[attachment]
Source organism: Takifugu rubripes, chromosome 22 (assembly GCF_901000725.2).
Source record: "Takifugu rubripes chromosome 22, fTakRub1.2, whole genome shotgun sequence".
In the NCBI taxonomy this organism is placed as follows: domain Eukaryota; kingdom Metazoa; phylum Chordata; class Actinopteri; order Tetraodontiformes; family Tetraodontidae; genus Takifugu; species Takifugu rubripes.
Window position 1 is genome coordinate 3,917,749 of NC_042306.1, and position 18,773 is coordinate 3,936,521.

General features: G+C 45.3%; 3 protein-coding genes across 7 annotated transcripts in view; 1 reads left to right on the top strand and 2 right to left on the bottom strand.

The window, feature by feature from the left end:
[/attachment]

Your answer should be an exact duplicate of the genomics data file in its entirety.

Source organism: Takifugu rubripes, chromosome 22 (assembly GCF_901000725.2).
Source record: "Takifugu rubripes chromosome 22, fTakRub1.2, whole genome shotgun sequence".
In the NCBI taxonomy this organism is placed as follows: domain Eukaryota; kingdom Metazoa; phylum Chordata; class Actinopteri; order Tetraodontiformes; family Tetraodontidae; genus Takifugu; species Takifugu rubripes.
Window position 1 is genome coordinate 3,917,749 of NC_042306.1, and position 18,773 is coordinate 3,936,521.

General features: G+C 45.3%; 3 protein-coding genes across 7 annotated transcripts in view; 1 reads left to right on the top strand and 2 right to left on the bottom strand.

The window, feature by feature from the left end: